SHEEP COUNT

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SHEEP COUNT

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1. 1

2. 2

3. 3 INSOMNIA IN THE ELDERLY

4. 4 OUTLINE

5. 5 INSOMNIA IN THE ELDERLY Insomnia is a highly prevalent complaint of older adults. Half of elders aged 65 and older experience sleep difficulties. Many patients with insomnia remain undiagnosed or inadequately treated. The challenge of clinical practice is to determine which individuals should receive medical attention and how the differences between those with insomnia should affect treatment decisions.

6. 6 CLASSIFICATIONS OF INSOMNIA Classified by symptom type Classified by symptom duration Classified by underlying cause

7. 7 CLASSIFYING INSOMNIA BY SYMPTOM TYPE

8. 8

9. 9 TOOLS FOR DISTINGUISHING SYMPTOM TYPES (1) Thorough history The most important tool A daily sleep log Useful tool for obtaining historical information, particularly in the elderly — Circadian rhythm disturbance

10. 10 TOOLS FOR DISTINGUISHING SYMPTOM TYPES(2) Polysomnogram Not indicated in the routine evaluation of insomnia Recommended if - the diagnosis is uncertain, suspect sleep apnea or periodic movements of sleep, fail usual treatment Actigraphy A wearing device on the wrist, much like a wristwatch Useful to identify alterations in circadian rhythm

11. 11 CLASSIFYING INSOMNIA BY DURATION

12. 12 CLASSIFYING INSOMNIA BASED ON ITS “ CAUSE”

13. 13 CONSEQUENCES OF POOR SLEEP Insomnia in the elderly can cause clinically relevant daytime impairments Difficulty sustaining attention A slowed response time Impairment in memory Increased incidence of pain and sense of being poor health Decreased ability to accomplish daily tasks Increased consumption of healthcare resources

14. 14

15. 15 SLEEP STAGES AND CYCLES(1)

16. 16 SLEEP STAGES AND CYCLES(2)

17. 17 HOW AGE AFFECTS SLEEP

18. 18 CIRCADIAN RHYTHM DISTURBANCES(1) Circadian rhythms--24-hour physiologic rhythms Endogenous hormone secretions Core body temperature The sleep-wake cycle controlled by internal pacemaker which is housed in the suprachiasmatic nucleus in the anterior hypothalamus Time-givers or cues, such as sunlight, synchronize circadian rhythms to the 24-hour day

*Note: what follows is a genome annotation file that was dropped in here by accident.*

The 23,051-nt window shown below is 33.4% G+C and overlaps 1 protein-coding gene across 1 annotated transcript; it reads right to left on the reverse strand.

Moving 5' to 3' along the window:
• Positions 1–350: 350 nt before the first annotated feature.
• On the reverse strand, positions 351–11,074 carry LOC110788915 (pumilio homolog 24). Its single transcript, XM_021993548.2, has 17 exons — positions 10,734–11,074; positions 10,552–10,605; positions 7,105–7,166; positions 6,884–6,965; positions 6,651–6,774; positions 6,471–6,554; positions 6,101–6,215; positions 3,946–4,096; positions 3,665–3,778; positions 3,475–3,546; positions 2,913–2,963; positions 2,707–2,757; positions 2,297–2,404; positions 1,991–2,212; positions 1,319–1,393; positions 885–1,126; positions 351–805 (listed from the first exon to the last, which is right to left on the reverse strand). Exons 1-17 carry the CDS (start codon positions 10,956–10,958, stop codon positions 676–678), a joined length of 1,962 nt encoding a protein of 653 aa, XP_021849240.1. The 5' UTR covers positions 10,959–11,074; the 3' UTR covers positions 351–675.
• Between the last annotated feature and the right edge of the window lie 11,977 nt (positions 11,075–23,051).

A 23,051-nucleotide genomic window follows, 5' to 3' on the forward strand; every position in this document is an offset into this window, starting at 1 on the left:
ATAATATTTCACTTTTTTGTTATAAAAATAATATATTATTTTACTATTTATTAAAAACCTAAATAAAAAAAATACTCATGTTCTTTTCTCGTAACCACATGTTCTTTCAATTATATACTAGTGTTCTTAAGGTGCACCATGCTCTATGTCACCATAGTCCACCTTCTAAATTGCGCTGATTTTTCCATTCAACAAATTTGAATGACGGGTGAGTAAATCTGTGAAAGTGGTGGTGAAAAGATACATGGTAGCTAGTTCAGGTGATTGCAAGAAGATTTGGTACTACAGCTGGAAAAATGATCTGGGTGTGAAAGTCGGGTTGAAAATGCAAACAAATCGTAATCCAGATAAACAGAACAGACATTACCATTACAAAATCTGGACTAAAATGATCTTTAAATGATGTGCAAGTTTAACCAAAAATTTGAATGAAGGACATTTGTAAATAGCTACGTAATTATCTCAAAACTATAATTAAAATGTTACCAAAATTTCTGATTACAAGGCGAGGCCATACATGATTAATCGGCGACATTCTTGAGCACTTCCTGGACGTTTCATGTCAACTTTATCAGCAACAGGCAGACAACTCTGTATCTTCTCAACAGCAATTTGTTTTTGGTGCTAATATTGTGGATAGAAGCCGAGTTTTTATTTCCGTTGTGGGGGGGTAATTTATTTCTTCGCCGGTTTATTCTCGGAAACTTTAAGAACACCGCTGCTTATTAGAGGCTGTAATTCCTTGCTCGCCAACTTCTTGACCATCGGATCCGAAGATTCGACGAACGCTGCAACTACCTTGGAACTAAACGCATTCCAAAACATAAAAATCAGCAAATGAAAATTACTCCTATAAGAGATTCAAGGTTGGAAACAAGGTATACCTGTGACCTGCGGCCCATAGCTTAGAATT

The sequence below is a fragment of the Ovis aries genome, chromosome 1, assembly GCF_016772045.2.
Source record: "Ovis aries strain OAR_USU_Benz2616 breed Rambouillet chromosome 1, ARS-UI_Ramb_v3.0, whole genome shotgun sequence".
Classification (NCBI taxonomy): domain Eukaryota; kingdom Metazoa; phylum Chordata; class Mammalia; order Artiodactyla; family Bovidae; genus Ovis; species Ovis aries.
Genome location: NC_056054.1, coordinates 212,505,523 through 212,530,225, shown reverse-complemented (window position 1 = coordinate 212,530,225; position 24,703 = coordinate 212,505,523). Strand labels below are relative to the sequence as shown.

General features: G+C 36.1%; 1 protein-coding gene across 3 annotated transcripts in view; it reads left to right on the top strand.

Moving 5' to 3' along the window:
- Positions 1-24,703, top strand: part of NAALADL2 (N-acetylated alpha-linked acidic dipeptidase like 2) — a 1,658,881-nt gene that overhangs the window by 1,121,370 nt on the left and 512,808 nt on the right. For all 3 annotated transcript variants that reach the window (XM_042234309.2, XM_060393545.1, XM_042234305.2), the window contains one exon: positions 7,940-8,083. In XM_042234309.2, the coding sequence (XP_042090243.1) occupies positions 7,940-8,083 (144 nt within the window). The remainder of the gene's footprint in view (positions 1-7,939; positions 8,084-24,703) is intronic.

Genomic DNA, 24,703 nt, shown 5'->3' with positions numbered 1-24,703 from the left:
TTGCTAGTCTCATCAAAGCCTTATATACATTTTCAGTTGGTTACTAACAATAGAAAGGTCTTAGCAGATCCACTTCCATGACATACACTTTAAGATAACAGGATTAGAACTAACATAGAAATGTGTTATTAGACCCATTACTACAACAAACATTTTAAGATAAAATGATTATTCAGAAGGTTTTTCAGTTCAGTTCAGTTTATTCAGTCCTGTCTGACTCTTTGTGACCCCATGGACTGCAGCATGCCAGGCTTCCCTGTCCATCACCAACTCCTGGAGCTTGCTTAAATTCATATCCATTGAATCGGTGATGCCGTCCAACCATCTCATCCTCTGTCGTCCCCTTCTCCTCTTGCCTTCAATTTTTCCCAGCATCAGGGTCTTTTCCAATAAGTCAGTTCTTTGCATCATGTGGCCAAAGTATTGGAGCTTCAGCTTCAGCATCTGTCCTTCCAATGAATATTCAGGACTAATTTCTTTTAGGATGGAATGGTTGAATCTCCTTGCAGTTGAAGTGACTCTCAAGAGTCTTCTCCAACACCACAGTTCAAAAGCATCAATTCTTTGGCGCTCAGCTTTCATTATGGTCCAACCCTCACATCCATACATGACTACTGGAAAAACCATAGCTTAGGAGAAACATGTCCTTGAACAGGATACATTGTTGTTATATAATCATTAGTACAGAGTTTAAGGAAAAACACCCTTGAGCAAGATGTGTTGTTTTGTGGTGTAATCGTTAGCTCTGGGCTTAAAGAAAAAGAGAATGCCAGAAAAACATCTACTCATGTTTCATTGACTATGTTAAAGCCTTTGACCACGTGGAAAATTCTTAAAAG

19. 19 CIRCADIAN RHYTHM DISTURBANCES(2) In the elderly Loss of neuron in the suprachiasnatic nucleus ? age-related circadian phase shift The sleep/wake circadian rhythm becomes less synchronized ( may no longer have the same response to external cues) becomes less robust ( less-consistent periods of sleep/wake across the 24-hour day)

20. 20 ADVANCED SLEEP PHASE SYNDROME (ASPS) Symptoms Sleepy in the early evening ?core body temperature drops earlier in the evening Wake up in the early morning hours ?core body temperature rises about 8 hours later Unable to return to sleep

21. 21 Standard versus advanced phase sleep

22. 22

23. 23 ADVANCED SLEEP PHASE SYNDROME (ASPS)-cont Not a medical disorder No need to be treated To delay the advanced sleep/wake rhythm? patients should be exposed to very bright light during late afternoon to early evening

24. 24 PRIMARY SLEEP DISORDERS Four common disorders in the elderly Periodic limb movements in sleep (PLMS) Restless leg syndrome (RLS) Sleep-disordered breathing (SDB) Rapid eye movement sleep behavior disorder (RBD)

25. 25 PERIODIC LIMB MOVEMENTS IN SLEEP (PLMS)

26. 26

27. 27 PERIODIC LIMB MOVEMENTS IN SLEEP (PLMS) - cont.

28. 28 RESTLESS LEGS SYNDROME (RLS)

29. 29

30. 30 RESTLESS LEGS SYNDROME (RLS) - cont.

31. 31 SLEEP DISORDERED BREATHING (SDB )

32. 32

33. 33

34. 34 SLEEP DISORDERED BREATHING (SDB ) cont.

35. 35 RAPID EYE MOVEMENT SLEEP BEHAVIOUR DISORDER (RBD) Characterized by loss of normal muscle skeletal atonia during REM sleep associated with vivid, usually frightening or disturbing dreams ? “act out” dreams Prevalence of RBD Men, typical age onset of 6th –7th decade of life 90%

36. 36 RAPID EYE MOVEMENT SLEEP BEHAVIOUR DISORDER (RBD) cont. In several series RBD may herald the onset of parkinsonism and dementia, particularly PD and DLB by years to decades > 60% of patients

37. 37 MEDICAL / PSYCHIATRIC ILLNESSES CONTRIBUTING TO INSOMNIA Chronic illnesses or conditions Arthritis or other musculoskeletal pain, malignancy, menopause, dementia / Alzheimer’s disease, Parkinson’s disease, angina pectoris, congestive heart failure, asthma, stroke, chronic obstructive pulmonary disease, gastroesophageal reflux disease, and nocturia Psychiatric disorders Depression, anxiety

38. 38 DEMENTIA AND INSOMNIA(1) Dementia contributes to poor sleep In one study of nursing home patients with dementia Tool: Actigraphy Result: Patients spent the entire 24-hour day dozing and waking without being ever being completely awake or completely asleep for a full hour

39. 39

40. 40 DEMENTIA AND INSOMNIA(2) Important contributing factor—Light exposure In nursing home—less daytime light exposure but too much nighttime light exposure Regardless of dementia level The greater daytime light exposure, the fewer awakenings at night